As with so many things in life, there are no single or simple answers. A number of factors conspire to contribute to these problems. As with any culture, Afro-American culture makes a powerful contribution to these problems. In some ways despite the civil rights movement and progressive attitudes of some segements of the current and next generation of white Americans, we continue to struggle with the legacy of slavery. This is reflected in a sense of powerless, diet, distrust of whites and the system, poor living standards, poor health care (substantiated by research even when factors of socio-economic status is controlled), poor schools and education, etc. Nevertheless, we are to a very large extent responsible for ourselves. There are actions we can take, hostile white society notwithstanding, to address some of these problems, at least to a significant degree. We are NOT victims. We have accomplished much with very little. Unfortunately for Dr. Poussaint, we also have a history of turning on our brothers and sisters who confront us to give up attitudes of victimhood. I strongly support Dr. Poussaint's efforts and hope he knows the silent majority of our communities stand with him.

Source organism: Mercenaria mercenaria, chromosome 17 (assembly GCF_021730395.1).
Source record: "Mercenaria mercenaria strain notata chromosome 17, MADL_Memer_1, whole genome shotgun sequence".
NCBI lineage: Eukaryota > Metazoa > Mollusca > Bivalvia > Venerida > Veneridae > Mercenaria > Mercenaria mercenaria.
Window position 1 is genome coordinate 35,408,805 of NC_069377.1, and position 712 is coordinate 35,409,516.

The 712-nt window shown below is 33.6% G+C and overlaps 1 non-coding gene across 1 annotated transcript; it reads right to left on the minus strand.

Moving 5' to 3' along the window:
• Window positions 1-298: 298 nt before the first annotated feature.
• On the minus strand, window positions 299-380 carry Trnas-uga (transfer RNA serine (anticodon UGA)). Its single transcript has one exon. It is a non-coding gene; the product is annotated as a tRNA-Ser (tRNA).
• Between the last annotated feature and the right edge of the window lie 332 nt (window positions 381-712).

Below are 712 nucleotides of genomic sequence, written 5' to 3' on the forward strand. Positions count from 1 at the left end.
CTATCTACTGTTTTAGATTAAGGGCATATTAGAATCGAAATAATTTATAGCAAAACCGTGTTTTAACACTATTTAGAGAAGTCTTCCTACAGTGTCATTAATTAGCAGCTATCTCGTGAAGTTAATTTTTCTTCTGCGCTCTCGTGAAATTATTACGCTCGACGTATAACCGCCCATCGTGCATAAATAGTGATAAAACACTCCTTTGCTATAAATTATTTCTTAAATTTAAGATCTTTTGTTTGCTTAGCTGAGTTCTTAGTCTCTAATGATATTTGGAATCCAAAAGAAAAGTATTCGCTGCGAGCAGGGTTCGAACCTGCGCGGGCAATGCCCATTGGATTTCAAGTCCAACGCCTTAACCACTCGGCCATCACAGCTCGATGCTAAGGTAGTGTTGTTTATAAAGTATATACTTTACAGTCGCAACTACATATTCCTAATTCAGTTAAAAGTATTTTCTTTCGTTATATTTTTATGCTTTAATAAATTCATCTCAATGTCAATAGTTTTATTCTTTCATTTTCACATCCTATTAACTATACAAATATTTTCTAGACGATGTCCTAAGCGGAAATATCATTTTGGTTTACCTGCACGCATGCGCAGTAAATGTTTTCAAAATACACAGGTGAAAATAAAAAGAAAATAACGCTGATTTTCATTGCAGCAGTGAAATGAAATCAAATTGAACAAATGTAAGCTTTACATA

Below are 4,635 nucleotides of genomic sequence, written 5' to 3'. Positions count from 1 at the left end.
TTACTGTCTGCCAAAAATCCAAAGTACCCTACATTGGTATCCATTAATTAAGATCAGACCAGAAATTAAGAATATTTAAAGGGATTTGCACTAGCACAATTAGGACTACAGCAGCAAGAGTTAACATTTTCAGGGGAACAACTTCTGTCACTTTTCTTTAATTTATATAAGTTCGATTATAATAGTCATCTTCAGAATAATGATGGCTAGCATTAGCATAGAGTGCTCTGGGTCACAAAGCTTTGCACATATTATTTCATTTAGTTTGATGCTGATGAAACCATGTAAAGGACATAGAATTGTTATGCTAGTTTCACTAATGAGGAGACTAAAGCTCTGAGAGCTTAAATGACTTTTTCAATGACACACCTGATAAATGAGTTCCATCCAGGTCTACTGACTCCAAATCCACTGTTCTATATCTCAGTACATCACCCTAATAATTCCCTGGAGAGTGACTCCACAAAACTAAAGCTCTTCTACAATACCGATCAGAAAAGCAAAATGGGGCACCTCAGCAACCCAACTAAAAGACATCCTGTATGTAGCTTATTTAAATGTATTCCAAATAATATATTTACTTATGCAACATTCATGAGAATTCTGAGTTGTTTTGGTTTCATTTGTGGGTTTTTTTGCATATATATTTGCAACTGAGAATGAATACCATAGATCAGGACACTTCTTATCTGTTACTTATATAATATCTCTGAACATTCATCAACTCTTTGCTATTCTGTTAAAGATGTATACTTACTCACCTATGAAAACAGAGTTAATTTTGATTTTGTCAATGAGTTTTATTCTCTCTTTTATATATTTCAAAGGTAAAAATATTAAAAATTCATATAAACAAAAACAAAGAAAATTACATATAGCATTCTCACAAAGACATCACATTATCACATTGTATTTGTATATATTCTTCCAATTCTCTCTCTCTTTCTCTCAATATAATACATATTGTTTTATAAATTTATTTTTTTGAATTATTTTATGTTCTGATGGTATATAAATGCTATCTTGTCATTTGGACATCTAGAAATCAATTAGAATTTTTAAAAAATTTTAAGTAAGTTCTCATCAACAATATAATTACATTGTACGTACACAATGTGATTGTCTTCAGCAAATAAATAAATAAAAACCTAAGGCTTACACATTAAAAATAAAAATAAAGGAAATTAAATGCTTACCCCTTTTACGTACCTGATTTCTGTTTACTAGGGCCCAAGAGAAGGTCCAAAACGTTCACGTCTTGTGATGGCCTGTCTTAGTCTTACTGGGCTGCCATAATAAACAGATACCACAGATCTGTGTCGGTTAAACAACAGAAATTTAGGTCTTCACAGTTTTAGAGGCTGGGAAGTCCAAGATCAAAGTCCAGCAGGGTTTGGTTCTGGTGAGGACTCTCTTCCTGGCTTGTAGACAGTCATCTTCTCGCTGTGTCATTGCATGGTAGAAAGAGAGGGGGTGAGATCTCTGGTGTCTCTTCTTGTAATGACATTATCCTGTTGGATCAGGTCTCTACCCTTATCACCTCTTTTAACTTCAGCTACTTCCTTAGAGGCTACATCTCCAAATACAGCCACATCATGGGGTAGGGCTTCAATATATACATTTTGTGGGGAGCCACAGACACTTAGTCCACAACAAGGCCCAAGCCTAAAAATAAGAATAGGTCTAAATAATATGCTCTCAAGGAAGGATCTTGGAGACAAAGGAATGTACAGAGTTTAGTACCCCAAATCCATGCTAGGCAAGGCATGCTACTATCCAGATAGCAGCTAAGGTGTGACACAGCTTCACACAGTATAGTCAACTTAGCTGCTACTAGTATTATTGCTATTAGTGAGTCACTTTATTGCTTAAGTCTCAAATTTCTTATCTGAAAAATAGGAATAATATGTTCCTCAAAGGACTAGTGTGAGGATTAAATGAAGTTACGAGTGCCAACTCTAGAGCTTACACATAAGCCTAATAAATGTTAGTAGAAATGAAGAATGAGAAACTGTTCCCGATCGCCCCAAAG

OK, I'm not black... but I agree with Cosby.
I'm from a community that was considered almost as hopeless, mired in prejudice and identified not by color, but by accent the first time we opened our mouths... Irish-Americans. Stereotypes of ignorant drunks persist even now, and it wasn't so long ago that NINA (no Irish need apply) was printed on job applications. We were considered by most Americans to be the hopeless whites, worthy only of our big city slums and the most menial jobs.
That doesn't give me equal experience, but it does offer a glimpse that suggests that Messrs. Cosby and Poussaint are spot on. What I read in Dr. King's "I have a dream" speach would seem to agree.
It would seem to me that parts of the black community are being sold a bill of goods by the folks who insist they are less than equals. Teaching someone that you can only be a success if you're a gangsta or a sports star belittles the ones who are unwilling to settle for such and strips many of the ambitious ones of any hope. Telling someone that she is really only a valid person if she has sex early and often (and insisting that if she does and becomes pregnant that she can only be responsible if she kills her child) doesn't promote self-esteem or a wider cultural identity, it dehumanises the woman and the community (why are there so many more abortions per capita among those in the black community?).